Nikkei posts biggest gain since June 2013; Abenomics in focus as ministers quit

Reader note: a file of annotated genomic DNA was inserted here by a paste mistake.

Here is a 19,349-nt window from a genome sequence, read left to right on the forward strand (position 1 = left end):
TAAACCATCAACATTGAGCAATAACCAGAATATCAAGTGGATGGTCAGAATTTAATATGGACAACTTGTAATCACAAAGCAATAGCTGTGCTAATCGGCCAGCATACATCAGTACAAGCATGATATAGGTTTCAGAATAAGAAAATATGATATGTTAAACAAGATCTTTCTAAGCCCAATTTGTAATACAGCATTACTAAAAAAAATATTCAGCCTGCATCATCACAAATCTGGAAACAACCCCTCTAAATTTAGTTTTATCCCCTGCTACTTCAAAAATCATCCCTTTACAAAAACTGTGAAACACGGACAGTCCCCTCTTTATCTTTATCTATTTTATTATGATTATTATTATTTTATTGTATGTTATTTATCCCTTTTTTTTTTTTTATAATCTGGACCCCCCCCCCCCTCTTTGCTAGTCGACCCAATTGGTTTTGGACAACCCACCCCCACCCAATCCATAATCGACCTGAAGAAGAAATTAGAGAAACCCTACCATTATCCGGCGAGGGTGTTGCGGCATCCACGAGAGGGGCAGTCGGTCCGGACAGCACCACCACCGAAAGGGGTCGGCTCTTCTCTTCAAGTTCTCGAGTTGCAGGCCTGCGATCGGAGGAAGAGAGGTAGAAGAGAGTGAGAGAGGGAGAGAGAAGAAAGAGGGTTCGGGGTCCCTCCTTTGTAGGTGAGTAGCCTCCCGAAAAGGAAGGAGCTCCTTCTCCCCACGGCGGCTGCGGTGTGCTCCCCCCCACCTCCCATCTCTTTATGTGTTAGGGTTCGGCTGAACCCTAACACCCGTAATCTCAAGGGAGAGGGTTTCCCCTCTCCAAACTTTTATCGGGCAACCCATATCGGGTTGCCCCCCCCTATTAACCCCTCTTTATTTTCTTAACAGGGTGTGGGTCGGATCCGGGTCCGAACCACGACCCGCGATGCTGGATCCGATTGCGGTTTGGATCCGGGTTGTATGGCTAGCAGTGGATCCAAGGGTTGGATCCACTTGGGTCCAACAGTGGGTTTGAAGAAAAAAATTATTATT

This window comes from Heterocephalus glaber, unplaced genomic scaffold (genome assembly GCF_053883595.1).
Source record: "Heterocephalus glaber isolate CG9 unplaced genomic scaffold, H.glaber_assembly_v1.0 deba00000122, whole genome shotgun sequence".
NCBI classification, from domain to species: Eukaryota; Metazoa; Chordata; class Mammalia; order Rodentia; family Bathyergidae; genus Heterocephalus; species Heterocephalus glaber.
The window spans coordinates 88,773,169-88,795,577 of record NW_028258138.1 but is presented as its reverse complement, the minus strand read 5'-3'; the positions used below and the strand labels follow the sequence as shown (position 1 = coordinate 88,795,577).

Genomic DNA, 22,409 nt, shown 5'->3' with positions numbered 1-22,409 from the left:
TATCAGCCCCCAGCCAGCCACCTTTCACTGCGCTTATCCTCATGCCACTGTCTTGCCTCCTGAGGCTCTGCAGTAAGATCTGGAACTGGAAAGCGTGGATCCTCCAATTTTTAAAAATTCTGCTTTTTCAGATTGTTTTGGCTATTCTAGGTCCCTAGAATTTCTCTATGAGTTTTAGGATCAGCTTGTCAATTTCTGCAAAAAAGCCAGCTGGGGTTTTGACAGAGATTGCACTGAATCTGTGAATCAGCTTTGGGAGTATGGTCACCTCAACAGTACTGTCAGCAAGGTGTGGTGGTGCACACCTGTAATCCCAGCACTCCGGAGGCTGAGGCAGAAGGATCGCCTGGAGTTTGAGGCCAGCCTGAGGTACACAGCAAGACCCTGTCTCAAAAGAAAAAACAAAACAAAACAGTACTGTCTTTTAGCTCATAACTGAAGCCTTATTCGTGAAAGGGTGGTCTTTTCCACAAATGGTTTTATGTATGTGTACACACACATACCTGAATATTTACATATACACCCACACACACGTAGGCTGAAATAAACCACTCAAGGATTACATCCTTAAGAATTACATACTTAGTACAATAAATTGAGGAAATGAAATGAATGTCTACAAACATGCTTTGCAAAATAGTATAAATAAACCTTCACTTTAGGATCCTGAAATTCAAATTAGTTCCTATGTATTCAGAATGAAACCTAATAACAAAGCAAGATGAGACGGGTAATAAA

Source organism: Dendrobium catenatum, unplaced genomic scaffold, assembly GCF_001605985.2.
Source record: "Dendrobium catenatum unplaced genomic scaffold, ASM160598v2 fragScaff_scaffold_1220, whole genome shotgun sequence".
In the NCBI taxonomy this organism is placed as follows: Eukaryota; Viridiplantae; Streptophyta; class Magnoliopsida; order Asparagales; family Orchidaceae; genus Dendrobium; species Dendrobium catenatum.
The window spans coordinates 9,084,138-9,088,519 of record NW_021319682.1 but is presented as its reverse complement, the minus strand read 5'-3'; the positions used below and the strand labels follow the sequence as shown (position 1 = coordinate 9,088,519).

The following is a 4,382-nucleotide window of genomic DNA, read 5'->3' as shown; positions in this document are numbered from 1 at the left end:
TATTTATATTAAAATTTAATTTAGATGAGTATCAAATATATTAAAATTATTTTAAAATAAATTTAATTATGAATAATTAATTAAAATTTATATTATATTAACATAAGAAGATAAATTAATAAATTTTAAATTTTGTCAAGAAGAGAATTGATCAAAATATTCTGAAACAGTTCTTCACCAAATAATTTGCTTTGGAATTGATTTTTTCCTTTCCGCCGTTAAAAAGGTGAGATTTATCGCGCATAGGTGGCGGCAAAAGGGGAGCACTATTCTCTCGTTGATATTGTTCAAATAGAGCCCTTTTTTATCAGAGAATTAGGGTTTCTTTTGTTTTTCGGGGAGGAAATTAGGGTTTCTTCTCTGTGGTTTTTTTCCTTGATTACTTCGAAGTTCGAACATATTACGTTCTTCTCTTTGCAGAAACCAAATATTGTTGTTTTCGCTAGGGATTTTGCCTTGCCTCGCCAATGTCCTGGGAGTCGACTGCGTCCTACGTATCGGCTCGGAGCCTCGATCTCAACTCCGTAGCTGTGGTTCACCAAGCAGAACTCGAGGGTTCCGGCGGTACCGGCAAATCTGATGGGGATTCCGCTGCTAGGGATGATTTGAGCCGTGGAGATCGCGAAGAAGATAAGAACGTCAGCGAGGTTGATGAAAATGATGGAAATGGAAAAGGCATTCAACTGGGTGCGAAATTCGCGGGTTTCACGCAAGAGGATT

* News GPIF raising stock allocation to 25 pct underpins sentiment * Resignation of two cabinet members a big blow to Abe - analyst By Ayai Tomisawa TOKYO, Oct 20 (Reuters) - Japan's Nikkei share average surged 4.0 percent on Monday to post its biggest daily rise since June 2013 as investors took heart from upbeat U.S. data and the weaker yen lifted exporters such as Toyota Motor Corp and Honda Motor Co. Also underpinning the market was news that Japan's $1.2 trillion public pension fund will likely raise its allocation to domestic stocks to about 25 percent from 12 percent at present. People familiar with the process told Reuters that a weighting in the middle of the 20-30 percent range is the main proposal for an impending reallocation of the fund's asset mix and is under final discussion within GPIF. The Nikkei share average added 578.72 points to end at 15,111.23, recouping most of the losses posted last week. Upbeat U.S. consumer confidence supported investor sentiment and lifted risk appetites. The Thomson Reuters/University of Michigan index of consumer sentiment unexpectedly rose in early October to its highest level since July 2007. Separate data showed groundbreaking on new homes rose more than expected last month. Traders said investors scooped up recently-battered stocks after the Nikkei tumbled 5 percent last week on concerns about faltering global growth and the stronger yen. "Selling seemed to have reached its climax last week, so people bargain-hunted shares after gains overseas calmed our nerves," a fund manager at a Japanese asset management firm said. But some analysts remained cautious, and said any rebound may be short-lived. "With Halloween just around the corner, the market was spooked by 'ghosts' and these ghosts will probably stick around longer," said Hiroyuki Nakai, chief strategist at Tokai Tokyo Research Center, citing persistent concerns about the sputtering European economy, worries about what could happen after the U.S. Federal Reserve ends its bond-buying campaign, and the effects of the Ebola epidemic. Toyota jumped 5.2 percent, Honda soared 3.5 percent and Panasonic Corp surged 4.5 percent after the dollar rose 0.4 percent at 107.345 yen, moving further from a five-week low of 105.90 hit the previous week. NEC Corp rose 6.5 percent after the Nikkei business daily reported its operating profit for the April-September period was likely to be about 20 billion yen, compared to just shy of 400 million yen in the previous year. POLITICAL WOES IN BACKGROUND While shares in the Japanese market soared mostly on external factors on Monday, a domestic political scandal could have a negative impact in the mid-to-long term, analysts said. Japanese Prime Minister Shinzo Abe said on Monday afternoon that he had accepted the resignations of Trade Minister Yuko Obuchi and Justice Minister Midori Matsushima over questionable political spending and alleged violation of election law, respectively. "This is a serious blow to Abe's administration, maybe the most serious one since his administration began two years ago," said Kyoya Okinawa, head of global equities at BNP Paribas. "The fact that two of his five female members resigned is very bad and should hurt his support rate in the longer term as boosting women in his cabinet and in the workforce was supposed to be part of his growth strategy." Okazawa said that if Abe's approval rate falls, he will likely have a difficult time pushing through measures to revive the economy. The broader Topix jumped 4.0 percent to 1,224.34, and the new JPX-Nikkei Index 400 gained 4.0 percent to 11,142.42. (Editing by Eric Meijer)
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